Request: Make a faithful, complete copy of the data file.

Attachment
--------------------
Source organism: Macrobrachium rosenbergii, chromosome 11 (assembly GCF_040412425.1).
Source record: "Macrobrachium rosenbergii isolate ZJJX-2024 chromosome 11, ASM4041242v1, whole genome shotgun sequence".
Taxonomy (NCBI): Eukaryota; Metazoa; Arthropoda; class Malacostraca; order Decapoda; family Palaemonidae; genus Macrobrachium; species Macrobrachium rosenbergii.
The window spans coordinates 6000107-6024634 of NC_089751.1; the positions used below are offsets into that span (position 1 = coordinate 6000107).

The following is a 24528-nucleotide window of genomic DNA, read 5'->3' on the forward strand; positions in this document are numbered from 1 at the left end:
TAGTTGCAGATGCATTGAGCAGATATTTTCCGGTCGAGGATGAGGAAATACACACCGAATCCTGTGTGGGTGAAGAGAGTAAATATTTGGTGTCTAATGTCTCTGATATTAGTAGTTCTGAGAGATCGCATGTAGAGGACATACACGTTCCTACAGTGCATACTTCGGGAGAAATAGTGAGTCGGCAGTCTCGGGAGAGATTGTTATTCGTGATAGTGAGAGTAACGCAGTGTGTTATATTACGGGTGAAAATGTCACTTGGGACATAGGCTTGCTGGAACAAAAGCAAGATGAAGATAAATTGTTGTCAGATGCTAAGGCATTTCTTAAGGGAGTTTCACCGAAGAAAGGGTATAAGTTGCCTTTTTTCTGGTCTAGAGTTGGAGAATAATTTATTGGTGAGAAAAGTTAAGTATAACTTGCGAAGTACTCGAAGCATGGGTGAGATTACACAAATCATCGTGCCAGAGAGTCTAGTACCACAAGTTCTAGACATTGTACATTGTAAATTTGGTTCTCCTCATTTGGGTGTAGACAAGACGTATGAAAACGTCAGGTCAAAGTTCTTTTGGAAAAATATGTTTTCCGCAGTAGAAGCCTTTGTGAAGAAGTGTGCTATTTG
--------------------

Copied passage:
Source organism: Macrobrachium rosenbergii, chromosome 11 (assembly GCF_040412425.1).
Source record: "Macrobrachium rosenbergii isolate ZJJX-2024 chromosome 11, ASM4041242v1, whole genome shotgun sequence".
Taxonomy (NCBI): Eukaryota; Metazoa; Arthropoda; class Malacostraca; order Decapoda; family Palaemonidae; genus Macrobrachium; species Macrobrachium rosenbergii.
The window spans coordinates 6000107-6024634 of NC_089751.1; the positions used below are offsets into that span (position 1 = coordinate 6000107).

The following is a 24528-nucleotide window of genomic DNA, read 5'->3' on the forward strand; positions in this document are numbered from 1 at the left end:
TAGTTGCAGATGCATTGAGCAGATATTTTCCGGTCGAGGATGAGGAAATACACACCGAATCCTGTGTGGGTGAAGAGAGTAAATATTTGGTGTCTAATGTCTCTGATATTAGTAGTTCTGAGAGATCGCATGTAGAGGACATACACGTTCCTACAGTGCATACTTCGGGAGAAATAGTGAGTCGGCAGTCTCGGGAGAGATTGTTATTCGTGATAGTGAGAGTAACGCAGTGTGTTATATTACGGGTGAAAATGTCACTTGGGACATAGGCTTGCTGGAACAAAAGCAAGATGAAGATAAATTGTTGTCAGATGCTAAGGCATTTCTTAAGGGAGTTTCACCGAAGAAAGGGTATAAGTTGCCTTTTTTCTGGTCTAGAGTTGGAGAATAATTTATTGGTGAGAAAAGTTAAGTATAACTTGCGAAGTACTCGAAGCATGGGTGAGATTACACAAATCATCGTGCCAGAGAGTCTAGTACCACAAGTTCTAGACATTGTACATTGTAAATTTGGTTCTCCTCATTTGGGTGTAGACAAGACGTATGAAAACGTCAGGTCAAAGTTCTTTTGGAAAAATATGTTTTCCGCAGTAGAAGCCTTTGTGAAGAAGTGTGCTATTTG